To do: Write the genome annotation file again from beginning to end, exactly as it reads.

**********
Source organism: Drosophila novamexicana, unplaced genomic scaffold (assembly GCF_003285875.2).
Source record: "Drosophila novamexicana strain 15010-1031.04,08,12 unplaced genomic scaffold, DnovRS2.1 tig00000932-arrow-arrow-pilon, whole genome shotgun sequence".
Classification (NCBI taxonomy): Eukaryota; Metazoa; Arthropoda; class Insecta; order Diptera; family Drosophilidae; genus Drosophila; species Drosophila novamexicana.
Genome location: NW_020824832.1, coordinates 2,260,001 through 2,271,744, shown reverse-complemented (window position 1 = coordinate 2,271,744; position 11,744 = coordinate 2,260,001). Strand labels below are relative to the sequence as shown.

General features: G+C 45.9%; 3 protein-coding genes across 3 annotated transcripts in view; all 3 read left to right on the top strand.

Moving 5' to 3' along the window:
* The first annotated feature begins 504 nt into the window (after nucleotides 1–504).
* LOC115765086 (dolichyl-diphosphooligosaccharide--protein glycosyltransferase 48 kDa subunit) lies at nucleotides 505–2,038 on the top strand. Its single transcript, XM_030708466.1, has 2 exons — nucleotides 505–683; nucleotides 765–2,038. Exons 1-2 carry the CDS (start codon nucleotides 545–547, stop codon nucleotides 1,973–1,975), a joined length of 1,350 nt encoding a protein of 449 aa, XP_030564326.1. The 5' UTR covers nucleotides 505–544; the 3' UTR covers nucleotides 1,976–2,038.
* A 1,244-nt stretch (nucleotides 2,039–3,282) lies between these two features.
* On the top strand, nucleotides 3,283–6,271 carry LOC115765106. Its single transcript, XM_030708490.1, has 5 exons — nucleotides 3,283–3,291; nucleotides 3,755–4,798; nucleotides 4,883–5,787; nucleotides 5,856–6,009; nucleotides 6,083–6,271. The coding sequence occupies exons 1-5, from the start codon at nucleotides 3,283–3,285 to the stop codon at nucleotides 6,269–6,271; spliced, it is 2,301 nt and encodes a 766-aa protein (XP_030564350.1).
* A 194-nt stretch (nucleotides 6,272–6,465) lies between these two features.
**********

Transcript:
Source organism: Drosophila novamexicana, unplaced genomic scaffold (assembly GCF_003285875.2).
Source record: "Drosophila novamexicana strain 15010-1031.04,08,12 unplaced genomic scaffold, DnovRS2.1 tig00000932-arrow-arrow-pilon, whole genome shotgun sequence".
Classification (NCBI taxonomy): Eukaryota; Metazoa; Arthropoda; class Insecta; order Diptera; family Drosophilidae; genus Drosophila; species Drosophila novamexicana.
Genome location: NW_020824832.1, coordinates 2,260,001 through 2,271,744, shown reverse-complemented (window position 1 = coordinate 2,271,744; position 11,744 = coordinate 2,260,001). Strand labels below are relative to the sequence as shown.

General features: G+C 45.9%; 3 protein-coding genes across 3 annotated transcripts in view; all 3 read left to right on the top strand.

Moving 5' to 3' along the window:
* The first annotated feature begins 504 nt into the window (after nucleotides 1–504).
* LOC115765086 (dolichyl-diphosphooligosaccharide--protein glycosyltransferase 48 kDa subunit) lies at nucleotides 505–2,038 on the top strand. Its single transcript, XM_030708466.1, has 2 exons — nucleotides 505–683; nucleotides 765–2,038. Exons 1-2 carry the CDS (start codon nucleotides 545–547, stop codon nucleotides 1,973–1,975), a joined length of 1,350 nt encoding a protein of 449 aa, XP_030564326.1. The 5' UTR covers nucleotides 505–544; the 3' UTR covers nucleotides 1,976–2,038.
* A 1,244-nt stretch (nucleotides 2,039–3,282) lies between these two features.
* On the top strand, nucleotides 3,283–6,271 carry LOC115765106. Its single transcript, XM_030708490.1, has 5 exons — nucleotides 3,283–3,291; nucleotides 3,755–4,798; nucleotides 4,883–5,787; nucleotides 5,856–6,009; nucleotides 6,083–6,271. The coding sequence occupies exons 1-5, from the start codon at nucleotides 3,283–3,285 to the stop codon at nucleotides 6,269–6,271; spliced, it is 2,301 nt and encodes a 766-aa protein (XP_030564350.1).
* A 194-nt stretch (nucleotides 6,272–6,465) lies between these two features.